Communication for Makers

This course introduces students to academic writing and oral communication skills in the creative arts with a focus on stylistic characteristics and critical thinking. The course is underpinned by a basic overview of historical epochs from the 18th century to the present day.

Course code

Qualifications are made up of courses. Some universities call these papers. Each course is numbered using six digits.



The fourth number of the course code shows the level of the course. For example, in course 219206, the fourth number is a 2, so it is a 200-level course (usually studied in the second year of full-time study).



Each course is worth a number of credits. You combine courses (credits) to meet the total number of credits needed for your qualification.



Visual and Material Culture

Course planning information


Similar content
237101, 237114

You cannot enrol in this course if you have passed (or are enrolled in) any of the course(s) above as these courses have similar content or content at a higher level.

Learning outcomes

What you will learn. Knowledge, skills and attitudes you’ll be able to show as a result of successfully finishing this course.

  • 1 Apply an introductory understanding of art and design trends, particularly in relation to aesthetics, production, audience and users, and emotion. (Graduate profile: Understanding - Matauranga A2)
  • 2 Discuss the work of others in a considered and reasoned way through written and oral presentation. (Graduate profile: Understanding - Matauranga C2)
  • 3 Demonstrate an introductory understanding of the breadth of investigation that underpins creative practices. (Graduate profile: A3 Whanaungatanga)
  • 4 Effectively communicate their values, ethics, decisions and rationale as makers. (Graduate profile: Connectedness -Whanaungatanga E1)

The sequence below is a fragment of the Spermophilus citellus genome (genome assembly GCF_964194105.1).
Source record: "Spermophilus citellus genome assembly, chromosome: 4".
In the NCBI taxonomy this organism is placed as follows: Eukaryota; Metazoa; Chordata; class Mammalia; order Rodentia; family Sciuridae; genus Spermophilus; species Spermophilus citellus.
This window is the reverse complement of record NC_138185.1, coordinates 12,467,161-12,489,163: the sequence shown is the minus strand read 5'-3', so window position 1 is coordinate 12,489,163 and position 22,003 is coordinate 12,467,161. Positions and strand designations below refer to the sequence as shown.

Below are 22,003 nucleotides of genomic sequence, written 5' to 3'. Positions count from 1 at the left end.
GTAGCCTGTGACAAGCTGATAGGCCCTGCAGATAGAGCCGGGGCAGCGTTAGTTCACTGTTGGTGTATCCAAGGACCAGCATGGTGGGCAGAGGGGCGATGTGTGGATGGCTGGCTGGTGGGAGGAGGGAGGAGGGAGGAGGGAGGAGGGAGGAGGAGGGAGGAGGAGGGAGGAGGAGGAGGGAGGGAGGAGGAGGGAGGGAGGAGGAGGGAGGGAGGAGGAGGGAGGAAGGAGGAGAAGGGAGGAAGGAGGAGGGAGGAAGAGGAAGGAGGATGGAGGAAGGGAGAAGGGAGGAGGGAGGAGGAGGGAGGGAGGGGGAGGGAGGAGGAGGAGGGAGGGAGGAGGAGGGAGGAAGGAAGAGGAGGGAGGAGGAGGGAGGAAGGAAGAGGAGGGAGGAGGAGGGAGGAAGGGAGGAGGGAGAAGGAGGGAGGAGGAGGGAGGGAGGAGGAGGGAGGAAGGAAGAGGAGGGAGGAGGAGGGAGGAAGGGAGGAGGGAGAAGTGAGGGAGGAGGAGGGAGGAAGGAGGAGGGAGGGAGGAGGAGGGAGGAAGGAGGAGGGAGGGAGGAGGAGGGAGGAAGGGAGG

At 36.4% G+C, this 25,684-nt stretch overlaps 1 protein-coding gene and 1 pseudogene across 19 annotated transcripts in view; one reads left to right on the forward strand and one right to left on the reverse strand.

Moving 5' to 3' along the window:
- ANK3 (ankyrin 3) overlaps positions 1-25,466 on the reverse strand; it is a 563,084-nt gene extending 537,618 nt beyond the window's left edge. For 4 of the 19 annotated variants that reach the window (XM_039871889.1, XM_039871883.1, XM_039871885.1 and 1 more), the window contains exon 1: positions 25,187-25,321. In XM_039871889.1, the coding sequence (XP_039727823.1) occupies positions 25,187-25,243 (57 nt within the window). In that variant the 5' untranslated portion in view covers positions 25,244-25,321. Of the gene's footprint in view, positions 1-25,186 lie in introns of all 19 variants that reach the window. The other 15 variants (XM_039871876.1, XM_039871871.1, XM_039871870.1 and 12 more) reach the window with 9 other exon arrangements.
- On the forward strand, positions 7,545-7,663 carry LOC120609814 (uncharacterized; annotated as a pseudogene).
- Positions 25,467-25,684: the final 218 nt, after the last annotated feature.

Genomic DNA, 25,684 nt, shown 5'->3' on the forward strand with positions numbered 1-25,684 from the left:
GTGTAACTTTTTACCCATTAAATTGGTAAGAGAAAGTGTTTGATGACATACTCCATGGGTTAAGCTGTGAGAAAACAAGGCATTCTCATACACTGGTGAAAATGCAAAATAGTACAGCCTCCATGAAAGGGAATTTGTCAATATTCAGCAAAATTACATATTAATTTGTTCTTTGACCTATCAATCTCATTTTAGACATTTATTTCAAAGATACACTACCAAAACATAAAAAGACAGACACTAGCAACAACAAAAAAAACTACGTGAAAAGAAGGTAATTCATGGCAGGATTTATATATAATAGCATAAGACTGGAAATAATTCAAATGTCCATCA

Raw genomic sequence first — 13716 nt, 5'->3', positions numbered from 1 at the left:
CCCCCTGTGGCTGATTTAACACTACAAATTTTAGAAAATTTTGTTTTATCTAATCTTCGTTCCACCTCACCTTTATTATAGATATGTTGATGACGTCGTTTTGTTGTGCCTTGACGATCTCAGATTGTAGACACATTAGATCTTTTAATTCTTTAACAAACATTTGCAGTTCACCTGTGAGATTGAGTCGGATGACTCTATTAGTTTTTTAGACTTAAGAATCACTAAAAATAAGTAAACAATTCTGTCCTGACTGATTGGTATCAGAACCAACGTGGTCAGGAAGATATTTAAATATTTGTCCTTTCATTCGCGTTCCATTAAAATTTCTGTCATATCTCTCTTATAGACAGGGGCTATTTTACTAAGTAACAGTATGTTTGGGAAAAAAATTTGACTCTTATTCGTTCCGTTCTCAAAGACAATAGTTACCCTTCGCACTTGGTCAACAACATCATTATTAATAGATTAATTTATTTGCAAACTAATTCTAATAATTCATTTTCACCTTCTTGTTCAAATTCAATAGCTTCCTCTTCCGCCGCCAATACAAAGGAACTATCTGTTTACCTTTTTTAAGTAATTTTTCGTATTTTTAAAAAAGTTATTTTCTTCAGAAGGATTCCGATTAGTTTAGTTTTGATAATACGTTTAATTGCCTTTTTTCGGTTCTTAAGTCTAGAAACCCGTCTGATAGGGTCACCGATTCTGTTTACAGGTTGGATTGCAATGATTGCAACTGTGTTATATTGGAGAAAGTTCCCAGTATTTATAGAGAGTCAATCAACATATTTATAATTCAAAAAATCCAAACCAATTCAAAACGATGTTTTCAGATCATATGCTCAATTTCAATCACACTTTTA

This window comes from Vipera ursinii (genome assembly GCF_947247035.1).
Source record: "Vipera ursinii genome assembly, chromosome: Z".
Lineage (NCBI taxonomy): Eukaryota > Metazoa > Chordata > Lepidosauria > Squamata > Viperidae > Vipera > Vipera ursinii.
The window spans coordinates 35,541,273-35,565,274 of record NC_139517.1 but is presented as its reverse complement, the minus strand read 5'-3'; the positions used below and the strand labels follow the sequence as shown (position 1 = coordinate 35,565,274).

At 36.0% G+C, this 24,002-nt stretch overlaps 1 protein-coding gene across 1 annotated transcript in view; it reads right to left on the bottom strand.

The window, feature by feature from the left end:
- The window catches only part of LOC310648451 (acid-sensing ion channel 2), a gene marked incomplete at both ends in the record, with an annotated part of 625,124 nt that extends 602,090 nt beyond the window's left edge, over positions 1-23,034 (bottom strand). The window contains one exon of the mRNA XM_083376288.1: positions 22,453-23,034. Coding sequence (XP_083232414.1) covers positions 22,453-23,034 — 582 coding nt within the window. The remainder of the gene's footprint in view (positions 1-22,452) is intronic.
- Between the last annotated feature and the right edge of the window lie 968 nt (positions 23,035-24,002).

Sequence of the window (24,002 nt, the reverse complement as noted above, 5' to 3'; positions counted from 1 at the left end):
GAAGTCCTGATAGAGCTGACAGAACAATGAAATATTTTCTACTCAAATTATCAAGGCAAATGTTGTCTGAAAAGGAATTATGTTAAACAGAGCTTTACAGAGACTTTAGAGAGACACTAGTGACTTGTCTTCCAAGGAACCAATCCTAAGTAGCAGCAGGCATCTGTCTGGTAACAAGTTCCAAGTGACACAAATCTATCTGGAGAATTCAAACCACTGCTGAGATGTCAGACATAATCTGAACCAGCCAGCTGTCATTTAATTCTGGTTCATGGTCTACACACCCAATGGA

• 5 Participate constructively in peer critiques and in groups, considering the views of others. (Graduate profile: Connectedness -Whanaungatanga E2)

Learning outcomes can change before the start of the semester you are studying the course in.


Assessment Learning outcomes assessed Weighting
Portfolio 1 2 3 4 5 100%

Assessment weightings can change up to the start of the semester the course is delivered in.

You may need to take more assessments depending on where, how, and when you choose to take this course.

Explanation of assessment types

Computer programmes
Computer animation and screening, design, programming, models and other computer work.
Creative compositions
Animations, films, models, textiles, websites, and other compositions.
Exam College or GRS-based (not centrally scheduled)
An exam scheduled by a college or the Graduate Research School (GRS). The exam could be online, oral, field, practical skills, written exams or another format.
Exam (centrally scheduled)
An exam scheduled by Assessment Services (centrally) – you’ll usually be told when and where the exam is through the student portal.
Oral or performance or presentation
Debates, demonstrations, exhibitions, interviews, oral proposals, role play, speech and other performances or presentations.
You may be assessed on your participation in activities such as online fora, laboratories, debates, tutorials, exercises, seminars, and so on.
Creative, learning, online, narrative, photographic, written, and other portfolios.
Practical or placement
Field trips, field work, placements, seminars, workshops, voluntary work, and other activities.
Technology-based or experience-based simulations.
Laboratory, online, multi-choice, short answer, spoken, and other tests – arranged by the school.
Written assignment
Essays, group or individual projects, proposals, reports, reviews, writing exercises, and other written assignments.

Textbooks needed

There are no set texts for this course.